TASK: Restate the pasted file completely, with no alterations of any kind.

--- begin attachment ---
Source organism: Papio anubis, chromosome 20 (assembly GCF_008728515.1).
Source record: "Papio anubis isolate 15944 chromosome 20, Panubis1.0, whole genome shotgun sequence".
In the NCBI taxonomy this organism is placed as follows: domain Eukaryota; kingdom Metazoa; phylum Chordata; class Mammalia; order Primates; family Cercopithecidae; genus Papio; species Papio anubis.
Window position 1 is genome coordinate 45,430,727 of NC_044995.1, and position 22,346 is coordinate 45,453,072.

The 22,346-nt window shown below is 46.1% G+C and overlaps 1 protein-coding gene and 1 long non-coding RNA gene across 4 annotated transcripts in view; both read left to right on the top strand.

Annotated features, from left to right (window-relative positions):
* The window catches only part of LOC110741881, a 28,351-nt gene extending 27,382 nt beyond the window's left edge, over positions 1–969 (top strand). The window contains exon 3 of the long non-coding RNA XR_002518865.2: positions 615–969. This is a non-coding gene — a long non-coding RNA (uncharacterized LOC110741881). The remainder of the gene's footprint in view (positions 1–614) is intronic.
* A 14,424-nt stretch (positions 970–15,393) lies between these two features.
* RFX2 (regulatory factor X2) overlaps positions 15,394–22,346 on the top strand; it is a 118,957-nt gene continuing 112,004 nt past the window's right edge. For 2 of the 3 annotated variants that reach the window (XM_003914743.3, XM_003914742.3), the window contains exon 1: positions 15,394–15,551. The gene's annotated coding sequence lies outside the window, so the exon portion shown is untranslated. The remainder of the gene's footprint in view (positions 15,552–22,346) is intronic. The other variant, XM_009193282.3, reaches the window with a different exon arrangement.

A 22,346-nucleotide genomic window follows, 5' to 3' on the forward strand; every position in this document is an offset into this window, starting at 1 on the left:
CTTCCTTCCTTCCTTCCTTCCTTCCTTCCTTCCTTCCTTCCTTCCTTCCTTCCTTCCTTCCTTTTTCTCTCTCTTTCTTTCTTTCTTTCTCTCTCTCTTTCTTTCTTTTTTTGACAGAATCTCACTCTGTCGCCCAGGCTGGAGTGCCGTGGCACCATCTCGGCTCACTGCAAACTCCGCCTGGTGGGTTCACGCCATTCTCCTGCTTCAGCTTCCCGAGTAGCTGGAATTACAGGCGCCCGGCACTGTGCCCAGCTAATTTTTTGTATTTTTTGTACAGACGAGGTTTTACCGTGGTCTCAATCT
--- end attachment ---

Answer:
Source organism: Papio anubis, chromosome 20 (assembly GCF_008728515.1).
Source record: "Papio anubis isolate 15944 chromosome 20, Panubis1.0, whole genome shotgun sequence".
In the NCBI taxonomy this organism is placed as follows: domain Eukaryota; kingdom Metazoa; phylum Chordata; class Mammalia; order Primates; family Cercopithecidae; genus Papio; species Papio anubis.
Window position 1 is genome coordinate 45,430,727 of NC_044995.1, and position 22,346 is coordinate 45,453,072.

The 22,346-nt window shown below is 46.1% G+C and overlaps 1 protein-coding gene and 1 long non-coding RNA gene across 4 annotated transcripts in view; both read left to right on the top strand.

Annotated features, from left to right (window-relative positions):
* The window catches only part of LOC110741881, a 28,351-nt gene extending 27,382 nt beyond the window's left edge, over positions 1–969 (top strand). The window contains exon 3 of the long non-coding RNA XR_002518865.2: positions 615–969. This is a non-coding gene — a long non-coding RNA (uncharacterized LOC110741881). The remainder of the gene's footprint in view (positions 1–614) is intronic.
* A 14,424-nt stretch (positions 970–15,393) lies between these two features.
* RFX2 (regulatory factor X2) overlaps positions 15,394–22,346 on the top strand; it is a 118,957-nt gene continuing 112,004 nt past the window's right edge. For 2 of the 3 annotated variants that reach the window (XM_003914743.3, XM_003914742.3), the window contains exon 1: positions 15,394–15,551. The gene's annotated coding sequence lies outside the window, so the exon portion shown is untranslated. The remainder of the gene's footprint in view (positions 15,552–22,346) is intronic. The other variant, XM_009193282.3, reaches the window with a different exon arrangement.

A 22,346-nucleotide genomic window follows, 5' to 3' on the forward strand; every position in this document is an offset into this window, starting at 1 on the left:
CTTCCTTCCTTCCTTCCTTCCTTCCTTCCTTCCTTCCTTCCTTCCTTCCTTCCTTCCTTCCTTTTTCTCTCTCTTTCTTTCTTTCTTTCTCTCTCTCTTTCTTTCTTTTTTTGACAGAATCTCACTCTGTCGCCCAGGCTGGAGTGCCGTGGCACCATCTCGGCTCACTGCAAACTCCGCCTGGTGGGTTCACGCCATTCTCCTGCTTCAGCTTCCCGAGTAGCTGGAATTACAGGCGCCCGGCACTGTGCCCAGCTAATTTTTTGTATTTTTTGTACAGACGAGGTTTTACCGTGGTCTCAATCT